Clearly since you and I met at a fantastically expensive private educational institution located in the world capital of finance and culture, we're not impoverished or oppressed in any morally meaningful way. My use of "class-trator" in the title is tongue in cheek. This post is all about navel-gazing and not about what's wrong with the world. Indeed, we've always been loaded to the gills with what the sociologists call cultural capital, which is really what's important. Chances. Choices. Potential.

I think you read my use of the term "oppression" and got it inverted: I'm not suggesting I was ever cash-strapped because of oppression. I'm saying that being broke is oppressive in and of itself. It colors ever aspect of your life, and even if you wound up there because of the choices you made -- and not because the universe dealt you a shit hand -- it's still no fun.

Further, solidarity in the face of this is something that people bond over, just as people with excess income bond around mortgage payments and the like. I'm used to the former, and I find the latter to be distasteful, probably because of lingering prejudice. All this is bound up in one's identity and relationships.

Which is why the idea of being "poor by choice" is more complex than you make it out to be, I think. Life is all about choices, for sure: I could have gone back and lived with my mom instead of trying to maintain an existence in NYC, or maybe I could have gone to a different school and studied more financially-viable things in the first place, but that would really mean I'd be a different person than I am.

To put it another way, I don't feel it's as though drawing a healthy paycheck was an option I passed up or deferred until now -- like there was some job I could always have gotten or something. In real terms without making the choices I'd made, including being broke a lot, I wouldn't have made the connections and had the experiences that got me to be where I am. Not having any money was part and parcel with trying really hard to be the best that I could be.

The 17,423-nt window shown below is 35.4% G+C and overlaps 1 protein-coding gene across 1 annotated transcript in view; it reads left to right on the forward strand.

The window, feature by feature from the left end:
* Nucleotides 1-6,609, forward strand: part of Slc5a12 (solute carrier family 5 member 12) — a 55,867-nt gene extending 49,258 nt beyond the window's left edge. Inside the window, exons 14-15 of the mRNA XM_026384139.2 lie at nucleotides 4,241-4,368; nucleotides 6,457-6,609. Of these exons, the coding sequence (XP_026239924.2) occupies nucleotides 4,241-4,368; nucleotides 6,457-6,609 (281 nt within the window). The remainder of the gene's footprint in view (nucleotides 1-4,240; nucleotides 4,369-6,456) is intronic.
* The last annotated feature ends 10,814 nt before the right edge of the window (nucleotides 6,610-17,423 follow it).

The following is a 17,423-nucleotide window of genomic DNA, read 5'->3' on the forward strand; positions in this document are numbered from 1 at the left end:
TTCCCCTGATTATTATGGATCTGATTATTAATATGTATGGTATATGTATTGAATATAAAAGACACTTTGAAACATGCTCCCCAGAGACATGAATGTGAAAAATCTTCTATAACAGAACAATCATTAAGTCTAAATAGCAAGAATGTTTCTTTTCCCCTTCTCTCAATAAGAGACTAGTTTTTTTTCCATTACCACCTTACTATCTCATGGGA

And, to be sure, I do expect a hell of a lot from myself. :)

That reads a world differently than the original post did to me. I've been accused before of taking these things to seriously, but I really see classism as one of the few totally unacknowledged prejudice points still around. I say unacknowledged - the other -isms are still there, but (we hope) are more recognized as issues.

My point, throwing words like poor, poverty, and lower class around when as you say, we are loaded with cultural capital, bothers me - hence my tirade.

That said, as I alluded I wasn't attacking your life choice, I also wouldn't change my time struggling in NYC trying to make things work when money was waiting elsewhere. Just the vocabulary used to phrase it. Probably one of those all to frequent times when the English language just doesn't have the words to differentiate things - how many words for snow do the Eskimos have?

Hey Josh,

Being the bohemian web devloper who codes in his boxers and comes to meetings with helmet-hair has, it would seem, paid off. While I think it's wise to watch for that "little red light" on your internal Douche-O-Meter I wouldn't get too tied up about the fact that you're solvent. I say, enjoy it while it lasts: soon enough you'll meet a nice girl with expensive tastes, get a mortgage you can hardly afford and with children in the mix, you'll feel right back where you were two years ago.

Bartles and James

Thanks for the vote of confidence, Franko.